Lecture by Alastair Pennycook, February 23, 2001

Critical Applied Linguistics as Problematizing Practice

by Alastair Pennycook, Professor of Language in Education, Faculty of EducationUniversity of Technology, Sydney, Australia

This seminar will discuss significant themes in critical applied linguistics, providing an overview of this emergent approach to issues in language policy and planning, translation and interpreting, language education, discourse analysis, literacy, language in the workplace.  In particular it will focus on the need not only to develop a critical/political understanding of applied linguistic domains, but also to question the concepts and terminology of applied linguistics.  This point raises several related concerns:  Critical applied linguistics is more than just the conjunction of a political/critical approach with applied linguistics; rather, it raises a host of different questions to be addressed (identity, sexuality, power, performativity, etc).  The notion of critical is one that is greatly struggled over, but while Critical applied linguistics needs to avoid a normative politics, it nevertheless needs to promote a particular political vision of what is meant by being ‘critical’.  This brings us to a central concern:  If we abandon, or at least question, the political and epistemological assurity of an earlier era of critical work – epitomized by notions such as linguistic imperialism, ideology critique, critical discourse analysis, critical pedagogy or work on language and gender – on what ground and with what concepts do we then proceed with our critical work?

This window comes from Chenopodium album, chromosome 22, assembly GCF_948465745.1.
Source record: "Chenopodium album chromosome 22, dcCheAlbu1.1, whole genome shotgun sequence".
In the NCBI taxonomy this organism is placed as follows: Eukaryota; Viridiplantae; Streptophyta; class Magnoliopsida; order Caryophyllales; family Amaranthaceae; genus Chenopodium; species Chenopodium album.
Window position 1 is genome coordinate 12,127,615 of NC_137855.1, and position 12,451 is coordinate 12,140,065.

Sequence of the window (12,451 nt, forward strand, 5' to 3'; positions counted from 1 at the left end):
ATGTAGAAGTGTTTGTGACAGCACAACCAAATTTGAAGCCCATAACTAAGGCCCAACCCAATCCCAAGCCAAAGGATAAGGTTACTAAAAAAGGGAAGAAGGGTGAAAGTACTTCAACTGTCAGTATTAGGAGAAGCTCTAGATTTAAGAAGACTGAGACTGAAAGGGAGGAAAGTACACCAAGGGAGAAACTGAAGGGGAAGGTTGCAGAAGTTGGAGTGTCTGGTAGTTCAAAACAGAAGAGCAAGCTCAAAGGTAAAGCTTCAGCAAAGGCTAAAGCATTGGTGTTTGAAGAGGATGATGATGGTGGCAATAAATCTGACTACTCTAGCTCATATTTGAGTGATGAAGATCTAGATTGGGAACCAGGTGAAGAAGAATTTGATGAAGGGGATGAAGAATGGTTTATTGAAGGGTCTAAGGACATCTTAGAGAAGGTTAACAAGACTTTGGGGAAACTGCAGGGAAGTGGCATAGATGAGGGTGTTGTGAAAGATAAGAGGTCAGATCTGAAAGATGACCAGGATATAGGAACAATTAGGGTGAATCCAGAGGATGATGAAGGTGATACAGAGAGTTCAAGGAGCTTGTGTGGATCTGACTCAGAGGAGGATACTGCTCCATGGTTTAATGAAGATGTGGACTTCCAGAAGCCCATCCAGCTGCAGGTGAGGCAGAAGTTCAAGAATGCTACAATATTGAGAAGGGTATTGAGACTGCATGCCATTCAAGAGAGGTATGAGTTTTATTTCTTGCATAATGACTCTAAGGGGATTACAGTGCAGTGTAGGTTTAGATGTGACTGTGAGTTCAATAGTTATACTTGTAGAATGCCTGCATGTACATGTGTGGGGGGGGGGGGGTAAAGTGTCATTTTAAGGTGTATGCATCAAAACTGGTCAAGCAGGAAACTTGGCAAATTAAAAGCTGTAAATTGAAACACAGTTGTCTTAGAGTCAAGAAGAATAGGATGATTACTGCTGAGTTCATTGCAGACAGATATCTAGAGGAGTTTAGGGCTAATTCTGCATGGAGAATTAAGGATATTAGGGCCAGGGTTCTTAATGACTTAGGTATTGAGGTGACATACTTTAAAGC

Friday, February 23, 2001